Nov 30, 2006

A Looming Storm

Radar snapshot courtesy of

(Toledo, OH) Dark clouds are entering my neighborhood from the southwest, as Toledo prepares for the first major winter storm of the season.

At the moment it is a balmy 58 degrees outside, but conditions will change in the next 24-36 hours. Depending on the track of the system, my area could get as little as 2 inches of snow, or perhaps as much as 4, by Friday evening.

Local meterologists, however, believe that the warm ground temperature may prevent significant accumulation of snow.

This same storm is currently wreaking havoc across the Great Plains, with areas of Kansas and Missouri expecting a foot or more of snow. Temperatures behind the storm front are quite cold, dropping below zero in parts of Montana and North Dakota and into the low teens as far south as New Mexico.

My forecast: local grocery stores will be packed this evening, as the year's first snowfall always sends residents into a preparedness mode.


McCaskey said...

Let it snow! I got my outside Christmas decorations put up last weekend when it was balmy.
Besides, tommorow's December 1. Time for some white stuff.

microdot said...

I remember some great storms in Michigan and Ohio...I was stuck on the Toledo Terminal Drawbridge for a few days after a blizzard in 1976. I was the operator and no one could relieve me after the storm hit.
Here, we are lucky to see an inch. When a storm is approaching, there is true panic and the boulangeries are stripped bare of bread. Lines form and panicked rumors of 2 centimeters on the ground in Perigueux are feverishly spread.
Then it snows, nobody in this part of France is able to drive in the snow, all is quiet and we all are at home in front of the fire eating our soup, hopefully with enough Bread!

Mark said...

Fear fear fear!

Consume consume consume!

We'll be able to move around, for crying out loud. It's just snow.

Maggie Thurber said...

I'm with you, our lights up same time and now ready for snow.

Besides, if it snows a lot now and then gets cold, the Maumee Bay will have nice ice for skating and iceboating...yea!

McCaskey said...

Microdot: Mid-to-late seventies' winters here were brutal...lots of snow, lots of cold. '77 and '78 were atrocious. Topped off of course by the Blizzard of '78.

Maggie Thurber: Is iceboating fun? Sounds challenging.

microdot said...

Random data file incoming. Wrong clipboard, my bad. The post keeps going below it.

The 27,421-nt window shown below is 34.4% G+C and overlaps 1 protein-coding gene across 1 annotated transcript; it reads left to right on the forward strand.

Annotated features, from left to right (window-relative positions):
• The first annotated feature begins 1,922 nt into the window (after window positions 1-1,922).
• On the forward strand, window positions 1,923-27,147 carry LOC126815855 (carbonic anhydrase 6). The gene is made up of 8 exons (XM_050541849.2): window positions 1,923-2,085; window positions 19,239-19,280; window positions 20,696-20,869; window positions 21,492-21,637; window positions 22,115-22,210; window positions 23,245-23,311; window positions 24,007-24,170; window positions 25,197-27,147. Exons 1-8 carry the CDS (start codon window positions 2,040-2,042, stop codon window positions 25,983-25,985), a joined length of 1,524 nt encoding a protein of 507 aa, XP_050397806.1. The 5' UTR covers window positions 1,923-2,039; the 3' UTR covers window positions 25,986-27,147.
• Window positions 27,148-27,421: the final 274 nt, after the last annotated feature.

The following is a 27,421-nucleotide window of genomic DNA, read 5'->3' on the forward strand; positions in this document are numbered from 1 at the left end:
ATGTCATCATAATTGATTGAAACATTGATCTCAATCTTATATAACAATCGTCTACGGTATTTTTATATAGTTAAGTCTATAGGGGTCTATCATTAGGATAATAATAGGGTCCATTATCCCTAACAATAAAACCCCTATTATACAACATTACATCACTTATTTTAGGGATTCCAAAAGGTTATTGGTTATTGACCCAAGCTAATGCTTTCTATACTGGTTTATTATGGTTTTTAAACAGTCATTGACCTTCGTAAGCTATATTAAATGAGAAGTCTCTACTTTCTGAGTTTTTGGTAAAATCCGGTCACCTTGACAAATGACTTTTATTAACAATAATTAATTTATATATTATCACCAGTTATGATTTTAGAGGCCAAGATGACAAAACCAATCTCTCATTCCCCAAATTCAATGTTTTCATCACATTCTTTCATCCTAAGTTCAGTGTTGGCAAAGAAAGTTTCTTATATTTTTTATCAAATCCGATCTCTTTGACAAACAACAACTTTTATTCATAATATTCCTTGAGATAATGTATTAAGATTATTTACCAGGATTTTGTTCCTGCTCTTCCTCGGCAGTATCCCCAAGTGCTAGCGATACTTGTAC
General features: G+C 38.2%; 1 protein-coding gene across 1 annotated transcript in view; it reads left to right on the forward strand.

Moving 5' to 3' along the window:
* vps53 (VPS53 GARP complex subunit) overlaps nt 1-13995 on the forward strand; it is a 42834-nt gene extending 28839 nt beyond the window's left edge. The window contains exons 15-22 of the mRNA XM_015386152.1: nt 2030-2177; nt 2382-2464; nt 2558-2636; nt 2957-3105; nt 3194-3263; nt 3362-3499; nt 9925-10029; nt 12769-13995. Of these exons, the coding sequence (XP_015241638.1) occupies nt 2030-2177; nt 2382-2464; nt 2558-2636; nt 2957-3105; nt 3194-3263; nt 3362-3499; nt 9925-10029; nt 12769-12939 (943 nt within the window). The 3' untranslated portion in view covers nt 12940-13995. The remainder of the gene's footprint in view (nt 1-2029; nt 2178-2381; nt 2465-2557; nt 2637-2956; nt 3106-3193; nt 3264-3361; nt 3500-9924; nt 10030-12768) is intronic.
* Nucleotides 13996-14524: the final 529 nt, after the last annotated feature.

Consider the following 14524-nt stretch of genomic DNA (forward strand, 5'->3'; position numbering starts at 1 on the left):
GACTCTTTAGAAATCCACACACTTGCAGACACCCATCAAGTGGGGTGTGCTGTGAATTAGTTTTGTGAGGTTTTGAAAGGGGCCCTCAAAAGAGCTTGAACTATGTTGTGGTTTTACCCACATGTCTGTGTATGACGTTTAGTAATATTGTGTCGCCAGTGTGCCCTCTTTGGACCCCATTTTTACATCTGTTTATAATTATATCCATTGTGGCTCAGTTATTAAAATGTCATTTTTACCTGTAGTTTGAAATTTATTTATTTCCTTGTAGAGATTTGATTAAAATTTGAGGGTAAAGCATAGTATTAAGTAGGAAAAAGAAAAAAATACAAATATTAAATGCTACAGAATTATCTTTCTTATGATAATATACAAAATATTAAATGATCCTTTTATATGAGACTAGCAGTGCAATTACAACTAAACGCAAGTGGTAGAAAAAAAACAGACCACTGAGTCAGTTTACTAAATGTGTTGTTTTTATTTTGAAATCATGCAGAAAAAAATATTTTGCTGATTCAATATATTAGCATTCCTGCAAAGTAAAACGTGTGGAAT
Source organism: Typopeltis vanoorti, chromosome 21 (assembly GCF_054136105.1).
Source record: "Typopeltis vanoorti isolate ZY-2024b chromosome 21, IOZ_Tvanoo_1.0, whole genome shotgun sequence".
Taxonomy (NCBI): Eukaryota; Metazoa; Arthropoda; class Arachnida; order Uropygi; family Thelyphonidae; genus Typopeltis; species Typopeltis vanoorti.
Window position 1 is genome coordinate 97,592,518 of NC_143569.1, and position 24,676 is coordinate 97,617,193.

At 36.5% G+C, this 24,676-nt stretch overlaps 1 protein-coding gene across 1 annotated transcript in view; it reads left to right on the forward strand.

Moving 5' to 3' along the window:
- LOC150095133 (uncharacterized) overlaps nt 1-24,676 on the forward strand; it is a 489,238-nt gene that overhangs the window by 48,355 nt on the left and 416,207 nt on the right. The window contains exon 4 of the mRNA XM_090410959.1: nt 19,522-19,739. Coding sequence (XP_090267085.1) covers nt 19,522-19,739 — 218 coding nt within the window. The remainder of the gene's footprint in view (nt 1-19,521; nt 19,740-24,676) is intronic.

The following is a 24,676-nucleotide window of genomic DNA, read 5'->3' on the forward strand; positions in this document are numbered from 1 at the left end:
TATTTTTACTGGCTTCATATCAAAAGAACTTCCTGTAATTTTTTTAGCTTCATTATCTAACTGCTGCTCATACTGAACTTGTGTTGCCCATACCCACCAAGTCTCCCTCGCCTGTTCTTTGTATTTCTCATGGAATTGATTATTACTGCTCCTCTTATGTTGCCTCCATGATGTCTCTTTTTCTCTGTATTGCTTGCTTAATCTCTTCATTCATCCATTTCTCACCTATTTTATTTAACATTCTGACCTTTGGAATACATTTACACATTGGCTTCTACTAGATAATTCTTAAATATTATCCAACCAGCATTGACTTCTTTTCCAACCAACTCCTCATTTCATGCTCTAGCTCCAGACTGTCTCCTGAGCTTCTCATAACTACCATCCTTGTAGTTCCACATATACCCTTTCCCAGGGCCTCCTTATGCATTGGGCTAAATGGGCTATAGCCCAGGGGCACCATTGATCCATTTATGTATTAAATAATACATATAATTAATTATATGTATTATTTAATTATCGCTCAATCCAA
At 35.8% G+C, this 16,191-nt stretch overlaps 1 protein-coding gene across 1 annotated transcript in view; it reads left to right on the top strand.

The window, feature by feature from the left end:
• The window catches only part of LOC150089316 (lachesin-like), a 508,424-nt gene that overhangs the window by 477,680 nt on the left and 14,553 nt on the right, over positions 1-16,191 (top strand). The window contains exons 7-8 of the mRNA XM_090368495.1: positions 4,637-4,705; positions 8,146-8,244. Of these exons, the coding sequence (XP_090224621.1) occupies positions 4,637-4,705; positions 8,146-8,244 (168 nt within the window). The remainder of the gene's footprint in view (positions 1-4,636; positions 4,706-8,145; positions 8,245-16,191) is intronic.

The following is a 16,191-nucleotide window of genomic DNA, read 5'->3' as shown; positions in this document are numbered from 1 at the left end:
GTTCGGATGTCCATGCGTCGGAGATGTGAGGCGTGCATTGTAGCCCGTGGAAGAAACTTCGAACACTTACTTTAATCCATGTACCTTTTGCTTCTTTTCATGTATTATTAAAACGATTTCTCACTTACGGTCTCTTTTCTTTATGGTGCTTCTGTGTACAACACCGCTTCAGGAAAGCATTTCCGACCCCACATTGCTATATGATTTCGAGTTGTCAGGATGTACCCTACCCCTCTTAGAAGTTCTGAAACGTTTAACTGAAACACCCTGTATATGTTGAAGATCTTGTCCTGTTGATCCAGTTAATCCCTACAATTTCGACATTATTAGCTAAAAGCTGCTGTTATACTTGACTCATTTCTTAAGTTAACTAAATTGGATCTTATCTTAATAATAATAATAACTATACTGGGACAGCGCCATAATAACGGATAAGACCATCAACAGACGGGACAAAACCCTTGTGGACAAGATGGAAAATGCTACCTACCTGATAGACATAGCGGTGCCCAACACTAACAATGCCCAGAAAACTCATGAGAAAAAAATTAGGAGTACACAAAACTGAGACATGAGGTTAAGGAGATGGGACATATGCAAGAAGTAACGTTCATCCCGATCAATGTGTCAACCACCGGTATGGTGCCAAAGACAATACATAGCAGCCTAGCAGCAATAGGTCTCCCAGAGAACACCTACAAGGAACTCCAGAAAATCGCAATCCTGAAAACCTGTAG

Whoops, fuzzy brain...that was the blizzard of 1978! I moved to NYC later that year. I was on the Terminal Bridge up on Summit Street for almost 48 hours! The wind from the storm blew the storm doors of off the bridge house and the propane tanks into the river. The only time in my life that I was grateful that the McDonalds that used to be on the Summit St. Side was open!

McCaskey said...

Microdot: just curious...where did you work as a chef in Toledo when you lived here?

microdot said...

I apprenticed at the Hillcrest Hotel when it had a real kitchen and worked there for 2 years then Churchills Fine Foods at the Starlight Plaza in Sylvania. Smiths Cafeteria when it was a dinner theater, then the Anthony House over on Airport Highway. I also managed and cooked at a short lived vegetarian place called The Wizard on Delaware in the Old West End. Then I started working for the Toledo Terminal Railroad, finished college and moved to NYC and some how became a Punk Rock musician for too many years. I just had some of my art work published in "Up Is Up, But So Is Down" An anthology of New York's Downtown Literary Scene, 1972-1992 published by The NYU Press. A scary collection....

McCaskey said...

I like how you have a continued interest in the Toledo area even though you've been gone many years. It's a good thing to see.

Hooda Thunkit said...

Thankfully the rains stayed out and my basement remained dry. I still have to build up the soil near the house this coming spring though.

I still can't forget the winters in the 50's and early 60's in Toledo though.

We frequently had icicles hanging from the eaves to the ground, right along the downspouts, sometimes as big around as your leg.

And, when we has a quick freeze after a late season rain, most of Scott Park was an ice rink, especially by the stand of dogwoods near Nebraska Ave., at the west end of the park.

Those were some winters for the kids that had to walk to school.